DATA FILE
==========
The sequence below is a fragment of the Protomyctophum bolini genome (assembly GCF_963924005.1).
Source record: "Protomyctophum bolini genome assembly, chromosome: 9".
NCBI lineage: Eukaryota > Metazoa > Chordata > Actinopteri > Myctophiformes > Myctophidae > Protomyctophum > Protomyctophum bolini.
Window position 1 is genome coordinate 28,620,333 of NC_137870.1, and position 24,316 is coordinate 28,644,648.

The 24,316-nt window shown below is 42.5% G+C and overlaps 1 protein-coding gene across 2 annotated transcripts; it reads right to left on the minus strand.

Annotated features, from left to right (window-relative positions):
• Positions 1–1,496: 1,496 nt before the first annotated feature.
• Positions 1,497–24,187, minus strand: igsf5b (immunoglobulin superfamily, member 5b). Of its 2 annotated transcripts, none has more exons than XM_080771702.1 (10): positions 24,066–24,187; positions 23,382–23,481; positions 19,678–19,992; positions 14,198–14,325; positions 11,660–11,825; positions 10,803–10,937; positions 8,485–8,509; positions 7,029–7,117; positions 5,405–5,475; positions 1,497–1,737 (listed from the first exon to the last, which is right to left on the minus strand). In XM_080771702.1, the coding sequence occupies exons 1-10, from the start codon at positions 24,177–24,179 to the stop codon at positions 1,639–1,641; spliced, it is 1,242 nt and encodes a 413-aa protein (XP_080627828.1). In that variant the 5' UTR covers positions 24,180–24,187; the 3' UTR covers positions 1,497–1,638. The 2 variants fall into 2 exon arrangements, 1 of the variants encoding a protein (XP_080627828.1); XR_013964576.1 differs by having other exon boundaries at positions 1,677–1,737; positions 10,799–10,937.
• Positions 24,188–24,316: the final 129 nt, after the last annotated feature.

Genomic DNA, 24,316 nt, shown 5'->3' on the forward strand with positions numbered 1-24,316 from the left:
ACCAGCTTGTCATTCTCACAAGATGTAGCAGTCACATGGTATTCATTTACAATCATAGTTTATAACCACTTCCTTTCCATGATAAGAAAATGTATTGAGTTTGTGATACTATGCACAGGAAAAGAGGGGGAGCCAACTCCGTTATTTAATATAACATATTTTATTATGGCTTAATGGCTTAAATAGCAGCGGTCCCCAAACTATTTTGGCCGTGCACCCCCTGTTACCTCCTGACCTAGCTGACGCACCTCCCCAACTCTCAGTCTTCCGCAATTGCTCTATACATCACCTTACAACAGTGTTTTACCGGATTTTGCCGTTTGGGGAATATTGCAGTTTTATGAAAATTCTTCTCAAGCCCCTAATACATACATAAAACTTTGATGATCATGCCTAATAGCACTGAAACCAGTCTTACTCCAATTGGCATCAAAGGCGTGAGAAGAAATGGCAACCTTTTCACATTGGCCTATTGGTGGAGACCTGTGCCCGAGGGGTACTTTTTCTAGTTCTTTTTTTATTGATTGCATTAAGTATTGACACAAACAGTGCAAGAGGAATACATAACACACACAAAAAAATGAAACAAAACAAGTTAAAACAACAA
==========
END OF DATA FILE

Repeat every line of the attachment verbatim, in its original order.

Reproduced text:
The sequence below is a fragment of the Protomyctophum bolini genome (assembly GCF_963924005.1).
Source record: "Protomyctophum bolini genome assembly, chromosome: 9".
NCBI lineage: Eukaryota > Metazoa > Chordata > Actinopteri > Myctophiformes > Myctophidae > Protomyctophum > Protomyctophum bolini.
Window position 1 is genome coordinate 28,620,333 of NC_137870.1, and position 24,316 is coordinate 28,644,648.

The 24,316-nt window shown below is 42.5% G+C and overlaps 1 protein-coding gene across 2 annotated transcripts; it reads right to left on the minus strand.

Annotated features, from left to right (window-relative positions):
• Positions 1–1,496: 1,496 nt before the first annotated feature.
• Positions 1,497–24,187, minus strand: igsf5b (immunoglobulin superfamily, member 5b). Of its 2 annotated transcripts, none has more exons than XM_080771702.1 (10): positions 24,066–24,187; positions 23,382–23,481; positions 19,678–19,992; positions 14,198–14,325; positions 11,660–11,825; positions 10,803–10,937; positions 8,485–8,509; positions 7,029–7,117; positions 5,405–5,475; positions 1,497–1,737 (listed from the first exon to the last, which is right to left on the minus strand). In XM_080771702.1, the coding sequence occupies exons 1-10, from the start codon at positions 24,177–24,179 to the stop codon at positions 1,639–1,641; spliced, it is 1,242 nt and encodes a 413-aa protein (XP_080627828.1). In that variant the 5' UTR covers positions 24,180–24,187; the 3' UTR covers positions 1,497–1,638. The 2 variants fall into 2 exon arrangements, 1 of the variants encoding a protein (XP_080627828.1); XR_013964576.1 differs by having other exon boundaries at positions 1,677–1,737; positions 10,799–10,937.
• Positions 24,188–24,316: the final 129 nt, after the last annotated feature.

Genomic DNA, 24,316 nt, shown 5'->3' on the forward strand with positions numbered 1-24,316 from the left:
ACCAGCTTGTCATTCTCACAAGATGTAGCAGTCACATGGTATTCATTTACAATCATAGTTTATAACCACTTCCTTTCCATGATAAGAAAATGTATTGAGTTTGTGATACTATGCACAGGAAAAGAGGGGGAGCCAACTCCGTTATTTAATATAACATATTTTATTATGGCTTAATGGCTTAAATAGCAGCGGTCCCCAAACTATTTTGGCCGTGCACCCCCTGTTACCTCCTGACCTAGCTGACGCACCTCCCCAACTCTCAGTCTTCCGCAATTGCTCTATACATCACCTTACAACAGTGTTTTACCGGATTTTGCCGTTTGGGGAATATTGCAGTTTTATGAAAATTCTTCTCAAGCCCCTAATACATACATAAAACTTTGATGATCATGCCTAATAGCACTGAAACCAGTCTTACTCCAATTGGCATCAAAGGCGTGAGAAGAAATGGCAACCTTTTCACATTGGCCTATTGGTGGAGACCTGTGCCCGAGGGGTACTTTTTCTAGTTCTTTTTTTATTGATTGCATTAAGTATTGACACAAACAGTGCAAGAGGAATACATAACACACACAAAAAAATGAAACAAAACAAGTTAAAACAACAA